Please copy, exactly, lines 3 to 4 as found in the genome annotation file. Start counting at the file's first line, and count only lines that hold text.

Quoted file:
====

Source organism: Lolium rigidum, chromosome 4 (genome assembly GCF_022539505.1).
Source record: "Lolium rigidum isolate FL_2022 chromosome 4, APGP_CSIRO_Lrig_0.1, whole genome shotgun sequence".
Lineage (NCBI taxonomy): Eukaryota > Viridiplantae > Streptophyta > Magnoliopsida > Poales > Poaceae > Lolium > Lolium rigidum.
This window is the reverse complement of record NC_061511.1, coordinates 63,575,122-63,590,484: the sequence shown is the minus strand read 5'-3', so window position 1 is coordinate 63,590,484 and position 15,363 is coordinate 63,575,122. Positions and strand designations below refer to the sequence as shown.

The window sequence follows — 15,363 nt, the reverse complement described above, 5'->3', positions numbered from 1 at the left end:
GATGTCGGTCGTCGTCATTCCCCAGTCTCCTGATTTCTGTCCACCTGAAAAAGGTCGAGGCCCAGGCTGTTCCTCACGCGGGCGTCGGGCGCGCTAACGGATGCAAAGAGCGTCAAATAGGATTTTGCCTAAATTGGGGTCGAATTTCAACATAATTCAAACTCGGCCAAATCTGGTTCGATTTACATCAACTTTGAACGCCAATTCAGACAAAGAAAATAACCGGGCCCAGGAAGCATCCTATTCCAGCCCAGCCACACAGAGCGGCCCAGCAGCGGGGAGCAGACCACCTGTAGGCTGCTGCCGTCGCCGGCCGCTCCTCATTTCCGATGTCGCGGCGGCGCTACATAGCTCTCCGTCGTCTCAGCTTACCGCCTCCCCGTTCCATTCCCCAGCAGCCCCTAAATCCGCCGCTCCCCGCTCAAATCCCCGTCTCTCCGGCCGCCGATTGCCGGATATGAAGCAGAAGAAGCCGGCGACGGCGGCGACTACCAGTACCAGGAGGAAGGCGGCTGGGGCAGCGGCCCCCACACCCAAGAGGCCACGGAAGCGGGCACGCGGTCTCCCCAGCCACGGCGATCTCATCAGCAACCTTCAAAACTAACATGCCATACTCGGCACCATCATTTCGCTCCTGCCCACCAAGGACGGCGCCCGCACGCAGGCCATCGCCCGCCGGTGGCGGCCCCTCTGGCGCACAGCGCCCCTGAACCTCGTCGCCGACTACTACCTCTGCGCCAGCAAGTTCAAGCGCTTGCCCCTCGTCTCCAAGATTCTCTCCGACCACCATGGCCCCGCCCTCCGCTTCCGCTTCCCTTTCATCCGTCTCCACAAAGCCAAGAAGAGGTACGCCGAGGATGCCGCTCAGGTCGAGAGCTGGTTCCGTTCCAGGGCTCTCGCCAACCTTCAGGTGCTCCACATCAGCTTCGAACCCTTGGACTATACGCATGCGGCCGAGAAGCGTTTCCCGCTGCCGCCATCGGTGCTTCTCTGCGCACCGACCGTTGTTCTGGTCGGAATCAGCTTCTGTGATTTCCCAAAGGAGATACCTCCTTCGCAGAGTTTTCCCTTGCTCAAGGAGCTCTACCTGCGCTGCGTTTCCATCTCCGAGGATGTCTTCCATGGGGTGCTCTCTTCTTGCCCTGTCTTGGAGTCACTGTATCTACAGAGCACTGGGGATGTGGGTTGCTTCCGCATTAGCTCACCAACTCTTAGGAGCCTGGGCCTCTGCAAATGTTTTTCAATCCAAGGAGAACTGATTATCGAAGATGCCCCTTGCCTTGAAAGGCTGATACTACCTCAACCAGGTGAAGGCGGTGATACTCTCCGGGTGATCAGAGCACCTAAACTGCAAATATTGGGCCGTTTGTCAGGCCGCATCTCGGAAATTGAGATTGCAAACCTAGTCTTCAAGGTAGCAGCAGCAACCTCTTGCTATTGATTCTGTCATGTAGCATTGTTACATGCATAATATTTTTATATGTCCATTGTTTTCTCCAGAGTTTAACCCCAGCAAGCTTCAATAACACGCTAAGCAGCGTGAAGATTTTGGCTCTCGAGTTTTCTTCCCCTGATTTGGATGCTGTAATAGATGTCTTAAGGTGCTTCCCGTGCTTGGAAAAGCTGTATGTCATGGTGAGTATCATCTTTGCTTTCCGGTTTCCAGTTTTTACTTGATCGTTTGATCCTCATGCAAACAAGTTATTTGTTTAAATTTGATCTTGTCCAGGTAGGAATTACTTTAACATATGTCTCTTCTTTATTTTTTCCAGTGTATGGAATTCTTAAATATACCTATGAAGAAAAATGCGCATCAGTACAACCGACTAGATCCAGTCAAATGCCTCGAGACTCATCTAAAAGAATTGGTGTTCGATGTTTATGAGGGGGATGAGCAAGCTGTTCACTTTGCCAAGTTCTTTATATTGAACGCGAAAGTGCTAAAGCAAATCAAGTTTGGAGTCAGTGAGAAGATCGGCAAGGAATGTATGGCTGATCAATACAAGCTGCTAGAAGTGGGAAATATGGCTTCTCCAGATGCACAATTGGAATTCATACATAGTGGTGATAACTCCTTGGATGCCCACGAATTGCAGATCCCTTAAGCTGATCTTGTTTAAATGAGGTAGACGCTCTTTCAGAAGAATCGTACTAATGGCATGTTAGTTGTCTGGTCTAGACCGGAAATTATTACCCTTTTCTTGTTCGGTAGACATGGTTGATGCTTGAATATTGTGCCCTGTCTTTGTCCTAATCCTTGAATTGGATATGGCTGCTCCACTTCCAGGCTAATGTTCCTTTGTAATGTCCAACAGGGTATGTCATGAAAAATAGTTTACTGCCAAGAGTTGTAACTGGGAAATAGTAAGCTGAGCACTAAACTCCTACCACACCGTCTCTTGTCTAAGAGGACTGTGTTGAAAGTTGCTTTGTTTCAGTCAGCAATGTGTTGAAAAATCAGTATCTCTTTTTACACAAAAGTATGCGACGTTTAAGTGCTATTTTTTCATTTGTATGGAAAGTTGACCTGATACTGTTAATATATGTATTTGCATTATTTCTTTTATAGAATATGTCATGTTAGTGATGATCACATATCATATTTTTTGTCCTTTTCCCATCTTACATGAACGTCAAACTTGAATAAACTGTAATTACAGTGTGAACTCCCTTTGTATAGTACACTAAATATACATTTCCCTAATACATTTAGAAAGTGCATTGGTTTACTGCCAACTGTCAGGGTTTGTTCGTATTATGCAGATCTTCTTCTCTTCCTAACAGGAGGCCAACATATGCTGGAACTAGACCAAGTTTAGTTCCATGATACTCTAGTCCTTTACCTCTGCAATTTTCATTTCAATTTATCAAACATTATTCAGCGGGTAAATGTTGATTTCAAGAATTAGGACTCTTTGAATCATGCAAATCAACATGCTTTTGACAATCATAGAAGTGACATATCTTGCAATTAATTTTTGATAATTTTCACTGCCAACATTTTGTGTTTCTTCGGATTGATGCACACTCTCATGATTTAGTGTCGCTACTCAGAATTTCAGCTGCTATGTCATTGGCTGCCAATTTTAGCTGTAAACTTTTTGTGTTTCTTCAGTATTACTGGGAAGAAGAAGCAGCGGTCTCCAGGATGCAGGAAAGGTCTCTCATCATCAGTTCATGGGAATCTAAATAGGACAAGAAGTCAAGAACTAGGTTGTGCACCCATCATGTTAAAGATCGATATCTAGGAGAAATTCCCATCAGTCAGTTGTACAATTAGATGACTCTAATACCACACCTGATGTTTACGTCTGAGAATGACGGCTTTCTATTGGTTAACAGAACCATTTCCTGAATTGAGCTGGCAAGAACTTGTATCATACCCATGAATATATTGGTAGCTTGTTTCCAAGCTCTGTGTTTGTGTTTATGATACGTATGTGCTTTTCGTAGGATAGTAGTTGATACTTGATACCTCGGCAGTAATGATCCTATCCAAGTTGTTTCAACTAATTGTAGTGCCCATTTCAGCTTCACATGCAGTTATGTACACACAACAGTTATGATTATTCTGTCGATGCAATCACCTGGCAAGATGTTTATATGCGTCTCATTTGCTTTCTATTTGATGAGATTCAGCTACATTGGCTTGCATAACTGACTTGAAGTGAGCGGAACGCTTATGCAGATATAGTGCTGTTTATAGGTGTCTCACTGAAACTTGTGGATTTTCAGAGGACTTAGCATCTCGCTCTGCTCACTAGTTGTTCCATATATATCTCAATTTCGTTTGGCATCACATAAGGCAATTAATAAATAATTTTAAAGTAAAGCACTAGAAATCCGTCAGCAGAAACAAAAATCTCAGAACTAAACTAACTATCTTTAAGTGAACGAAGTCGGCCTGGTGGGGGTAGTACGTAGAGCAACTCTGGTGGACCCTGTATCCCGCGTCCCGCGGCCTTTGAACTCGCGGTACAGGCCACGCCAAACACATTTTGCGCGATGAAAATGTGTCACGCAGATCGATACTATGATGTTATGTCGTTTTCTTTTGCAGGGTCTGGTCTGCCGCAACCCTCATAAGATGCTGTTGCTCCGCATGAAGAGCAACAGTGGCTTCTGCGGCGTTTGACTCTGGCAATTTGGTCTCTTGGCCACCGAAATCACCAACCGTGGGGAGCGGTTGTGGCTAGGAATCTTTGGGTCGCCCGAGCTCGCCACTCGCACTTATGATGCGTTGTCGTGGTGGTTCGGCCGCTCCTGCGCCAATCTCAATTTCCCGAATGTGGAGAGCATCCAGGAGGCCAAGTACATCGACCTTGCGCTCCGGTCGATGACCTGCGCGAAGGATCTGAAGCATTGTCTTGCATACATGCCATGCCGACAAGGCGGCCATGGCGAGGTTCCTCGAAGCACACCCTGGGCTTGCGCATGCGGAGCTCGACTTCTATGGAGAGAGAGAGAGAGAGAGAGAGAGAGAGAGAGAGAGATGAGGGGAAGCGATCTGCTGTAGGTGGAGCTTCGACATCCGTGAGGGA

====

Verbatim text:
Lineage (NCBI taxonomy): Eukaryota > Viridiplantae > Streptophyta > Magnoliopsida > Poales > Poaceae > Lolium > Lolium rigidum.
This window is the reverse complement of record NC_061511.1, coordinates 63,575,122-63,590,484: the sequence shown is the minus strand read 5'-3', so window position 1 is coordinate 63,590,484 and position 15,363 is coordinate 63,575,122. Positions and strand designations below refer to the sequence as shown.